Encyclopædia Britannica, Ninth Edition/Springfield (Illinois)
SPRINGFIELD, a city of the United States, capital of Illinois and the county seat of Sangamon county, 185 miles south-west of Chicago and 95 north-east of St Louis, at the intersection of the main lines of the Chicago and Alton and the Wabash, St Louis, and Pacific Railways. It is situated in 39° 48′ N. lat. and 89° 33′ W. long., on a plateau 4 miles south of the Sangamon river. The State capitol (1868-1886) is constructed of Joliet marble in the form of a Greek cross, with porticos of granite; it is 385 feet long and 296 wide, and has a central dome surmounted by a lantern with a ball on the pinnacle (360 feet). It contains a general library, a law library, geological and agricultural museums, and a memorial hall of the Civil War, as well as the usual Government offices. Other buildings of note are the United States executive mansion, custom-house and post-office (1866-68), and the house formerly occupied by Lincoln. In Oak Ridge cemetery, adjacent to the city, is the Lincoln monument (1874), beneath which that president was buried. The monument, designed by Larkin G. Mead, consists of a granite obelisk, reaching a height of 98⅓ feet from the centre of a spacious basement (119½ feet long and 72½ wide), which contains a catacomb and a memorial hall, — the latter a museum of Lincolniana. A bronze statue of Lincoln and four groups of figures in bronze, symbolizing the army and navy of the United States, are arranged round the foot of the obelisk. The town has a public library, two hospitals, two orphanages, and various other charitable institutions. Extensive deposits of bituminous coal occur in and near Springfield, which is the seat of extensive iron-rolling mills, watch factories, railway machine shops, plough works, and woollen, paper, and flour mills. It is also the headquarters of six of the principal live-stock associations of the country. The population was 4533 in 1850, 9820 in 1860, 17,364 in 1870, 19,743 (1328 coloured) in 1880, and in 1887 it was estimated at 25,000.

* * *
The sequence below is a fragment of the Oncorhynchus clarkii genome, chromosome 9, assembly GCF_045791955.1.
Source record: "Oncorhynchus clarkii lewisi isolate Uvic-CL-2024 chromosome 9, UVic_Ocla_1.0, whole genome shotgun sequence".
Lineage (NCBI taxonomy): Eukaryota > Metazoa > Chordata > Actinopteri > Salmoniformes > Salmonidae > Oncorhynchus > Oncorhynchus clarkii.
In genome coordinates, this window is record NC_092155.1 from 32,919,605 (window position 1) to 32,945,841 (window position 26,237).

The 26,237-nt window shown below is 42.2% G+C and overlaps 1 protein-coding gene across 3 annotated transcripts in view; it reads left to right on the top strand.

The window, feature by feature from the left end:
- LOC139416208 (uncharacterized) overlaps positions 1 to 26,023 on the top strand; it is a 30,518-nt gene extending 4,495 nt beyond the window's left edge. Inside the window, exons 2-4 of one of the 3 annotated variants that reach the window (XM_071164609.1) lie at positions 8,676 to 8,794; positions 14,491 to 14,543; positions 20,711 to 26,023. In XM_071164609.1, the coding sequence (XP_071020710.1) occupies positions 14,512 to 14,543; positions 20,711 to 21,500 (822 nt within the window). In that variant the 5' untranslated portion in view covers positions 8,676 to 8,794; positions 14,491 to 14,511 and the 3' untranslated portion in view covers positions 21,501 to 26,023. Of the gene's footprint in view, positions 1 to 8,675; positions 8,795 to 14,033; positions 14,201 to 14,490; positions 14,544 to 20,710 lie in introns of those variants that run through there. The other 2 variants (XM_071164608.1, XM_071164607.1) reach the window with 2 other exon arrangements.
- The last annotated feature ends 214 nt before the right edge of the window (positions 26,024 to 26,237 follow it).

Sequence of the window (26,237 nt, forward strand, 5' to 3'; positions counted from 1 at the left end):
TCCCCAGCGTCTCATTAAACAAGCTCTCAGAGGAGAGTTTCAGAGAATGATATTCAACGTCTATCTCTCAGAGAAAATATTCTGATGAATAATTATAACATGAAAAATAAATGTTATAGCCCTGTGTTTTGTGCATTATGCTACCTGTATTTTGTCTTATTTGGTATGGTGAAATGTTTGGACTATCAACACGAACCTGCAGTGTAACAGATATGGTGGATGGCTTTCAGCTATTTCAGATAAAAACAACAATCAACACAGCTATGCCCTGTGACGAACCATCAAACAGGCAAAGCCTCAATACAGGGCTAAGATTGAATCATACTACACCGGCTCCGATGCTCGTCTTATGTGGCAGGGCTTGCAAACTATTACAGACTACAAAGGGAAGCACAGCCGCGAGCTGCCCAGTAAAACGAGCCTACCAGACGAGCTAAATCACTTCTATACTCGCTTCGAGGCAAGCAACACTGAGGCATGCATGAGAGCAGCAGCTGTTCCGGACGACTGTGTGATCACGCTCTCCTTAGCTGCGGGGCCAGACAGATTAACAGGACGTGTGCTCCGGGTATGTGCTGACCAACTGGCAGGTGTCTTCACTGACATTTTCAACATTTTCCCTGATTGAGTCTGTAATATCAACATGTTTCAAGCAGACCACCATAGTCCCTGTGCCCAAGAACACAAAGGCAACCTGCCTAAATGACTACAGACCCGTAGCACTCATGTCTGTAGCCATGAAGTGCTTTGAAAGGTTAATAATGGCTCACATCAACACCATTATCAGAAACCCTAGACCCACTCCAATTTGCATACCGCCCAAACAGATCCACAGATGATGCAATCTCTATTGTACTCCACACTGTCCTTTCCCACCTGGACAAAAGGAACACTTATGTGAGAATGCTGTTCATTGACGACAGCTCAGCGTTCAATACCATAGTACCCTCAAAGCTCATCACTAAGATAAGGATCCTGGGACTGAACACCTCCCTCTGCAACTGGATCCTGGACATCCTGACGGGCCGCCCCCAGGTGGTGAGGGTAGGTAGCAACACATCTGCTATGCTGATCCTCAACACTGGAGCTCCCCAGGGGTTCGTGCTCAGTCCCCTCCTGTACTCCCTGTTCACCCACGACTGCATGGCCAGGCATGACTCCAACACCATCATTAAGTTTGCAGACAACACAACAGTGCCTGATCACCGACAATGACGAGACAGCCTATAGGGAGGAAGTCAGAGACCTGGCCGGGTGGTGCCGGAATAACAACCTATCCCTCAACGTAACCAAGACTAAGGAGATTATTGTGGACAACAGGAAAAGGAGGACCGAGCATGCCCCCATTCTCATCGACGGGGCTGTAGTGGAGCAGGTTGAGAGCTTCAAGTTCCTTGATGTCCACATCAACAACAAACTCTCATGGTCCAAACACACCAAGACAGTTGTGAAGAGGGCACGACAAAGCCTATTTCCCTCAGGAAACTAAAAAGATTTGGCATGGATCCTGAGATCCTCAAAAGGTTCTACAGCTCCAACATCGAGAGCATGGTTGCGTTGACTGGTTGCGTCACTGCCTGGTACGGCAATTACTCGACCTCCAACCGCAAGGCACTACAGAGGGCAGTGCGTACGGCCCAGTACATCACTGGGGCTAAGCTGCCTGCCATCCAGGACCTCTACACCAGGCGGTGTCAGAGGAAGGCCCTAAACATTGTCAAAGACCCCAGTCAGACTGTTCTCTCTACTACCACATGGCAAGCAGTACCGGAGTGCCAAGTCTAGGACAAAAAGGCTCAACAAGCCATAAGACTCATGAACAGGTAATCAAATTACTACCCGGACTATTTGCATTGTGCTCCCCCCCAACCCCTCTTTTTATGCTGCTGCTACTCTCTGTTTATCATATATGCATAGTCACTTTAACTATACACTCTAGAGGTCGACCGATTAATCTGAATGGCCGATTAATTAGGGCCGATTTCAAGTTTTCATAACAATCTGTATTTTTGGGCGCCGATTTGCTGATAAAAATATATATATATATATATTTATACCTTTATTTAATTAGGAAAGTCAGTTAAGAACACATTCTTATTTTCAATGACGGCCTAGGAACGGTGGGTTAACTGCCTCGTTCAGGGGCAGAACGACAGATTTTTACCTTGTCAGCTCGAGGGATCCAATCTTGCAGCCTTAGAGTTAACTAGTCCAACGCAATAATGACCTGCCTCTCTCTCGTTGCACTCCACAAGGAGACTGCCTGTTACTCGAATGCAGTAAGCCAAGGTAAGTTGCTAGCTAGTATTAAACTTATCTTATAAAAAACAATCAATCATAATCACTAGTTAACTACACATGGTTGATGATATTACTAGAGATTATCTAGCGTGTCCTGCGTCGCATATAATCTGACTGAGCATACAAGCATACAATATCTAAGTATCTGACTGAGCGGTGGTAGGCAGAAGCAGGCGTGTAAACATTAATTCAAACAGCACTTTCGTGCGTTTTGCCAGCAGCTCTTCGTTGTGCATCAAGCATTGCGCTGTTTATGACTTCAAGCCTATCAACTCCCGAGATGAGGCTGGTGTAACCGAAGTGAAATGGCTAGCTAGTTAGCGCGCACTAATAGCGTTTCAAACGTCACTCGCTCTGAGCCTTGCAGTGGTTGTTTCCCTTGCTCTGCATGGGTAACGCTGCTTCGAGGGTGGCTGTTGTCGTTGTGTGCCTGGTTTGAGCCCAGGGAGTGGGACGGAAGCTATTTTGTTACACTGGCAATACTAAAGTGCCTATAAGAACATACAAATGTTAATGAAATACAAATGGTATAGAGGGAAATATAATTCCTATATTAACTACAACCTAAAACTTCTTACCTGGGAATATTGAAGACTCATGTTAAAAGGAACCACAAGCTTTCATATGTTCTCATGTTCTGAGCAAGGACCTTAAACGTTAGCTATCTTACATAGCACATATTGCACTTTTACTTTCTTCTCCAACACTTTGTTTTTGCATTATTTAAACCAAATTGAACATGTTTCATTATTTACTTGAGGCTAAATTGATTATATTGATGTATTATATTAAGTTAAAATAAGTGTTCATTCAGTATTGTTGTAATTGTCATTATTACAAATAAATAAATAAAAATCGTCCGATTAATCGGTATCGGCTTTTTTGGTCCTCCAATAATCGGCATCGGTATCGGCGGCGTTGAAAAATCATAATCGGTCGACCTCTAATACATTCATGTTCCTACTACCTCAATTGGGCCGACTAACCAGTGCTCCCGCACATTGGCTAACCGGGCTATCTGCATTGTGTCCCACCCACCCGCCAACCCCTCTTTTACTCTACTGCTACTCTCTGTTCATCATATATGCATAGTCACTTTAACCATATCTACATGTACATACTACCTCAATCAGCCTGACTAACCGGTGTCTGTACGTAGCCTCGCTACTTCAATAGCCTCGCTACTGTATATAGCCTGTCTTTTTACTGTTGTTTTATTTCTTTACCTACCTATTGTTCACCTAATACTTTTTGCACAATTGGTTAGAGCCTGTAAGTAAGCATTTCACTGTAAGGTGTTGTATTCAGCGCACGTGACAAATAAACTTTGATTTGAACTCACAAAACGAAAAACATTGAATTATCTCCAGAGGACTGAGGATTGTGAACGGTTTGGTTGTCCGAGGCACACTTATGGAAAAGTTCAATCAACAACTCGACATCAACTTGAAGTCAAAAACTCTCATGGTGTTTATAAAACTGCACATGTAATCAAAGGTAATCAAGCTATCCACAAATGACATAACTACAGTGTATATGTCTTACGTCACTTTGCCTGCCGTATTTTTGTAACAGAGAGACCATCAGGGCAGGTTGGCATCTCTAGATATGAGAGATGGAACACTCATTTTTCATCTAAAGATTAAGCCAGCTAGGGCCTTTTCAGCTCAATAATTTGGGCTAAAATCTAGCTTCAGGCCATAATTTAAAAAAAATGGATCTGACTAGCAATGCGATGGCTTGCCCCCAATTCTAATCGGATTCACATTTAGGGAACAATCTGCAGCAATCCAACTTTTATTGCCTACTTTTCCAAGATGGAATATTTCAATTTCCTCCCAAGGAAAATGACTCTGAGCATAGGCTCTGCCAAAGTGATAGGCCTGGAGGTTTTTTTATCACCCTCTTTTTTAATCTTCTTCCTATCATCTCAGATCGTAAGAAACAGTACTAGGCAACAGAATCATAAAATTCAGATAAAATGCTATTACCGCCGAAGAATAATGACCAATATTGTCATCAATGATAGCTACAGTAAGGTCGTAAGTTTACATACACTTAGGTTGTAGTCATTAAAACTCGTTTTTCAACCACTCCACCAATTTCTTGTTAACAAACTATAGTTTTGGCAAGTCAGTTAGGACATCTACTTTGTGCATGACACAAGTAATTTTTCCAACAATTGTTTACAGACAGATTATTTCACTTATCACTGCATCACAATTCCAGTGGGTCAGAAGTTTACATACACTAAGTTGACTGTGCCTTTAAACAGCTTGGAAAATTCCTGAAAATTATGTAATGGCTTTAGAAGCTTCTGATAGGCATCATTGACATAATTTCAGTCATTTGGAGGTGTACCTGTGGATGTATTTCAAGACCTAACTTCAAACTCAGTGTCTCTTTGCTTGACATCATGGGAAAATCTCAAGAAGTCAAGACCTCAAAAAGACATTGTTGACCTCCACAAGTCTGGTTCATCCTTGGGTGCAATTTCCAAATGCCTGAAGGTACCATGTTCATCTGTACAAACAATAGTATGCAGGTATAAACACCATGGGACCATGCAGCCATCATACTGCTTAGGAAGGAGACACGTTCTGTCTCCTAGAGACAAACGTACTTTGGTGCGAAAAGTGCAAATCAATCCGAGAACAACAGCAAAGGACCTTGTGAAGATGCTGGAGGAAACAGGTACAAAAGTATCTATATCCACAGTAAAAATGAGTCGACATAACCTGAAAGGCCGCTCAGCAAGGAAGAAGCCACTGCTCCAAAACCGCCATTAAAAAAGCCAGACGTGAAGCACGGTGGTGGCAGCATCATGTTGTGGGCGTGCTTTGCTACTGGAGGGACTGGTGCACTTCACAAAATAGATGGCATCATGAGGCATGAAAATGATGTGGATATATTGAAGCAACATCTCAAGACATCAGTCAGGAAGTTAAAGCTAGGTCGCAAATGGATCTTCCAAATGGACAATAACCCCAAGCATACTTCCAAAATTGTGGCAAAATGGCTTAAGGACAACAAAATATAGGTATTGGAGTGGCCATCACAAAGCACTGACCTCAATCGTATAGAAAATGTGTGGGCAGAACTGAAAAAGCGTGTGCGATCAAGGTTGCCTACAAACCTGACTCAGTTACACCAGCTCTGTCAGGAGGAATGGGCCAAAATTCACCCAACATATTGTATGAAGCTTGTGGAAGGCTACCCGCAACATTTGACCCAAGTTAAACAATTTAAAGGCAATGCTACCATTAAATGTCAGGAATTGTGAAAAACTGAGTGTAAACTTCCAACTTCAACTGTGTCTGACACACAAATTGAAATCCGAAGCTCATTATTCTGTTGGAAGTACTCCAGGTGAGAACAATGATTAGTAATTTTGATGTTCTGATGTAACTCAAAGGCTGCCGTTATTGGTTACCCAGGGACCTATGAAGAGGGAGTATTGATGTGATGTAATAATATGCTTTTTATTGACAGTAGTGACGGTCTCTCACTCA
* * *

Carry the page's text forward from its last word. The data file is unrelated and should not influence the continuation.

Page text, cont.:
Laid out in 1822, Springfield was selected as State capital in 1837, and was made a city in 1840.